'Life Is Too Short': Internet Praises Mom Who Wants To Sleep in Spare Room

Sharing a bed is one of those things that couples tend to just do, regardless of whether it's the best way for both parties to get the best night's sleep. But one mumsnet user has decided to take a stand, and outlined her reasons for wanting to sleep in the spare room in an AIBU (Am I Being Unreasonable) post.

The post, titled "AIBU to not want to be woken up and sleep in spare room," has attracted more than 195 comments, and begins with @Franklyfrost explaining that she and her husband recently gained a spare room.

"...and I want to sleep in it," @Franklyfrost wrote. "DH [Dear Husband] gets up naturally about an hour earlier than I need to (he gets up between 5:50 and 6:10) with hours to spare before he has to leave the house. He's a good sleeper."

According to @Franklyfrost, after he wakes, DH typically gets dressed in the bedroom. While it only takes a few minutes, it "involves opening and closing four or five drawers." @Franklyfrost has asked him to stop disturbing her with this activity but DH always ends up going back to his typical routine before long.

Tired mum
A tired mother, trying to pour coffee in the morning after a sleepless night, while her child looks on. A sleep-deprived mother has gained widespread support after outlining her reasons for wanting to sleep in the spare room. tatyana_tomsickova/tatyana_tomsickova/Getty

"On weekends if he's awake he won't stop the kids from waking me up so they'll come and play in the bedroom or bang sauce pan lids outside the door etc," @Franklyfrost wrote. "Again I'll ask him to remind the kids I'm sleeping but he 'forgets.'"

@Franklyfrost explains that she's a light sleep and often finds herself awake for hours during the night. She's "put a lot of effort into sleeping better," but hasn't had much luck. She wrote that her husband knows this, but she still ends up doing "99% of the night wakings for the kids" and stays up with them when they're sick.

"I did all the nights by myself when the kids were babies so he wasn't tired. An extra hour sleep a day is more than a full nights extra a week," @Franklyfrost wrote. "The longer I'm kept awake for, the less likely I am to get back to sleep. I've made compromises for him regarding sleep: we go to bed when he wants, no chatting in bed, duvets not blankets, no cuddling during the night, my own duvet because he won't share, when I'm awake during the night I'm very careful not to wake him etc."

The user goes on to ask other users if she's being unreasonable for asking her husband to make less noise in the morning so she can get a little extra sleep. She also asked if she's being unreasonable for wanting to sleep in the spare room. Other mumsnet users didn't hold back.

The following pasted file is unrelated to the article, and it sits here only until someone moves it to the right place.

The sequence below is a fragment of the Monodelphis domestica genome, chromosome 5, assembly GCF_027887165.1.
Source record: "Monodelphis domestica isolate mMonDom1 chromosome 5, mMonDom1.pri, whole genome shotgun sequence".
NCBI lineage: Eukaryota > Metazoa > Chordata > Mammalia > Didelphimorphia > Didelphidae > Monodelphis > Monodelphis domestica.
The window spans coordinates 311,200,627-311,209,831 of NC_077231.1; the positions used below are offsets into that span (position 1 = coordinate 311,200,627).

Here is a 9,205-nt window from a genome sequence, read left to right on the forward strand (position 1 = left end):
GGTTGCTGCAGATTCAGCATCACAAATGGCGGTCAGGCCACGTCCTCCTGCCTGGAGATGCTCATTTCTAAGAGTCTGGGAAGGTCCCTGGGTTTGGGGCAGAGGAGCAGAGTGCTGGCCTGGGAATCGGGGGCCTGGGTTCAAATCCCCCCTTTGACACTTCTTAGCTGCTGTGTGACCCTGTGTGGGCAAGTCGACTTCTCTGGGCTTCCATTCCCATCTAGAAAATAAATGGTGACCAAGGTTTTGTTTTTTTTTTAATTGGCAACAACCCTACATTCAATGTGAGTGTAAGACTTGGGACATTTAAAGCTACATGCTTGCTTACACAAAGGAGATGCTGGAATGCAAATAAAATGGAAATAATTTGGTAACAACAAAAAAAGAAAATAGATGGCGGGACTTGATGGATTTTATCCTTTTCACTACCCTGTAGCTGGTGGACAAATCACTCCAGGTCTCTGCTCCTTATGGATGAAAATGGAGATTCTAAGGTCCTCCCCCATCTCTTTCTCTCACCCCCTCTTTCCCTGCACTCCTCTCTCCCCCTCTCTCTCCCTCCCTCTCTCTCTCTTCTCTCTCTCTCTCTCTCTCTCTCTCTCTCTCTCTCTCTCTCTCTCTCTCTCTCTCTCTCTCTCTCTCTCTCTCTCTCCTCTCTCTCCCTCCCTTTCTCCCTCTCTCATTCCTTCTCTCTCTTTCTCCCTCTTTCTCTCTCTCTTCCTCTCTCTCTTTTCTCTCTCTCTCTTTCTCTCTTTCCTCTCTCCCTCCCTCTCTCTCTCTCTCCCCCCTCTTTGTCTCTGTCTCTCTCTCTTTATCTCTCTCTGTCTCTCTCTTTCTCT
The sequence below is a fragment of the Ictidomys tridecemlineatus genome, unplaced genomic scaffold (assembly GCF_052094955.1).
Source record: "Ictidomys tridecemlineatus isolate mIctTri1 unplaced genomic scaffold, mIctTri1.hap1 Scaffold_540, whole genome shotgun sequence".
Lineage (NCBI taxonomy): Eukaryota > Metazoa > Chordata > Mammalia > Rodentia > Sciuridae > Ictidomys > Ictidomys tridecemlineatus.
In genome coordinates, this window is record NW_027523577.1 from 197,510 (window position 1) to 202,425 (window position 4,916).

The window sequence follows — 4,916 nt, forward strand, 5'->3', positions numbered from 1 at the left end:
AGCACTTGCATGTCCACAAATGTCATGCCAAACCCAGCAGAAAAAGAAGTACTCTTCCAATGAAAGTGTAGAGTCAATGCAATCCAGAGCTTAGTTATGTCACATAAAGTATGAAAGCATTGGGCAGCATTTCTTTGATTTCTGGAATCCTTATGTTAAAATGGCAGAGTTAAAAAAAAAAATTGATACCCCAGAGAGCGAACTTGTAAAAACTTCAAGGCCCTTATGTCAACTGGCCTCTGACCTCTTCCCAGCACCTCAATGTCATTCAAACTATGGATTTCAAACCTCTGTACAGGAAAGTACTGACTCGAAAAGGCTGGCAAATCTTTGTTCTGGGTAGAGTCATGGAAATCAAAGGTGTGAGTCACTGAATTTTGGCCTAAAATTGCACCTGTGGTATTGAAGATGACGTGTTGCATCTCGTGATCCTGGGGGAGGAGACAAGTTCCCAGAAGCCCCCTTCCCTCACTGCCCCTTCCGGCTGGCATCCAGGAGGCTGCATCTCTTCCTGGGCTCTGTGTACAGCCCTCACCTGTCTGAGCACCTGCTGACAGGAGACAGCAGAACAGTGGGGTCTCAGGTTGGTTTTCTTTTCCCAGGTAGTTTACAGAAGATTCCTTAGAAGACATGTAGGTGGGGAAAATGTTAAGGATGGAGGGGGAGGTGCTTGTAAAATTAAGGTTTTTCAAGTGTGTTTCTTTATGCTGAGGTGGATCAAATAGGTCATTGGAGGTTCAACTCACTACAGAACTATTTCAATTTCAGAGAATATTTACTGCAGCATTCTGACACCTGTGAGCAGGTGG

"He obviously doesn't get it and doesn't want to get it. Sleep in the other room," wrote @Bumtum126.

@Greenqueen40 chimed in with: "This is painful to read, hes being an utter t***, sleep in the spare room and stay up as long as you like! If he is this controlling about other things I would be leaving him."

Some took a gentler tone, but shared the same sentiment. @7eleven wrote, "Separate room. Have done it for years. We both love it," while @HummingQuietly commented, "Separate bedrooms all the way. Sharing is overrated."

@Franklyfrost is far from the first person to have issues with their partner's sleeping habits, according to a survey conducted by OnePoll on behalf of Natrol. The survey, which quizzed 2,000 adults in relationships on their attitudes toward sleep, found that two in five Americans have ended a relationship over a partner's poor sleeping etiquette.

The survey found 78 percent of respondents said that sleep compatibility is important in a relationship, but it turns out that many of them would rather have their own bed. Of the 65 percent of people who sleep with their partner every night, more than half would prefer to sleep separately.

But when it comes to @Franklyfrost's dilemma, some mumsnet users opined that the sleep issue isn't the main concern. @HummingQuietly wrote, "But you will still have a DH problem if he is letting the kids wake you up."

Likewise, @BernadetteRostankowskiWolowitz commented: "He is being very demonstrative with how little he thinks of you, in the way he acts around your sleep. Someone who genuinely cares about you wouldn't do this."

In fact, in a later comment @Franklyfrost admitted that she agrees, writing: "That's the bigger issue. He doesn't make me feel cared for. And I'm not sure if I'm being too demanding or if I deserve some care."

And mumsnet users rallied to affirm her feelings. @BoDerek wrote: "He has everything his way and you get the leftovers which sounds like very slim pickings. therapy on your own is probably more helpful in your situation. Life is too short for this carry on."

Similarly, @MiniCooperLover wrote: "I would tell him he's got one more chance to be considerate of your well being and need for sleep and that if that fails, then you will absolutely be moving into the spare room."

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